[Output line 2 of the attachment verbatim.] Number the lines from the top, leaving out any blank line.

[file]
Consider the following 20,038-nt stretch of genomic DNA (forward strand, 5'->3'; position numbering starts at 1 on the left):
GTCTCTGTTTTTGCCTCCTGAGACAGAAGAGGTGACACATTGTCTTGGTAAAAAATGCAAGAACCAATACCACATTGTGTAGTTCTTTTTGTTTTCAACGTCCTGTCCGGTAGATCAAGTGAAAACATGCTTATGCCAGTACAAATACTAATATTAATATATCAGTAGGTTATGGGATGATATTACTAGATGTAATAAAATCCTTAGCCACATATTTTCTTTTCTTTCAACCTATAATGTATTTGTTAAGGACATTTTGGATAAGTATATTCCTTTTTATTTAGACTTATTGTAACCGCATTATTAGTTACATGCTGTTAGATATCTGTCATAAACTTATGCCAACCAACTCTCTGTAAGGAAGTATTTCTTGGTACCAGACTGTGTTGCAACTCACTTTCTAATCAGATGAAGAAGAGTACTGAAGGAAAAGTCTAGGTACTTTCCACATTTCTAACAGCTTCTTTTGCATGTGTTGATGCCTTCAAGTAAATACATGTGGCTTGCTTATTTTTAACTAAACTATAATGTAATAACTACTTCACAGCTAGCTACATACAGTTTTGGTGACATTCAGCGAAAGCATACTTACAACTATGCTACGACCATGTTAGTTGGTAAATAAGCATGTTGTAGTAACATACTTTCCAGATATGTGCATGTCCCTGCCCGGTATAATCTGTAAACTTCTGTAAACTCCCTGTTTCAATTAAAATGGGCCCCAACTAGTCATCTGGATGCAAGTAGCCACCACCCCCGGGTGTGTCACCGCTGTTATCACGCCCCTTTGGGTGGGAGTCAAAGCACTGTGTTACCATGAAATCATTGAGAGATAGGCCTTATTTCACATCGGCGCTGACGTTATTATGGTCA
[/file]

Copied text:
GTCTCTGTTTTTGCCTCCTGAGACAGAAGAGGTGACACATTGTCTTGGTAAAAAATGCAAGAACCAATACCACATTGTGTAGTTCTTTTTGTTTTCAACGTCCTGTCCGGTAGATCAAGTGAAAACATGCTTATGCCAGTACAAATACTAATATTAATATATCAGTAGGTTATGGGATGATATTACTAGATGTAATAAAATCCTTAGCCACATATTTTCTTTTCTTTCAACCTATAATGTATTTGTTAAGGACATTTTGGATAAGTATATTCCTTTTTATTTAGACTTATTGTAACCGCATTATTAGTTACATGCTGTTAGATATCTGTCATAAACTTATGCCAACCAACTCTCTGTAAGGAAGTATTTCTTGGTACCAGACTGTGTTGCAACTCACTTTCTAATCAGATGAAGAAGAGTACTGAAGGAAAAGTCTAGGTACTTTCCACATTTCTAACAGCTTCTTTTGCATGTGTTGATGCCTTCAAGTAAATACATGTGGCTTGCTTATTTTTAACTAAACTATAATGTAATAACTACTTCACAGCTAGCTACATACAGTTTTGGTGACATTCAGCGAAAGCATACTTACAACTATGCTACGACCATGTTAGTTGGTAAATAAGCATGTTGTAGTAACATACTTTCCAGATATGTGCATGTCCCTGCCCGGTATAATCTGTAAACTTCTGTAAACTCCCTGTTTCAATTAAAATGGGCCCCAACTAGTCATCTGGATGCAAGTAGCCACCACCCCCGGGTGTGTCACCGCTGTTATCACGCCCCTTTGGGTGGGAGTCAAAGCACTGTGTTACCATGAAATCATTGAGAGATAGGCCTTATTTCACATCGGCGCTGACGTTATTATGGTCA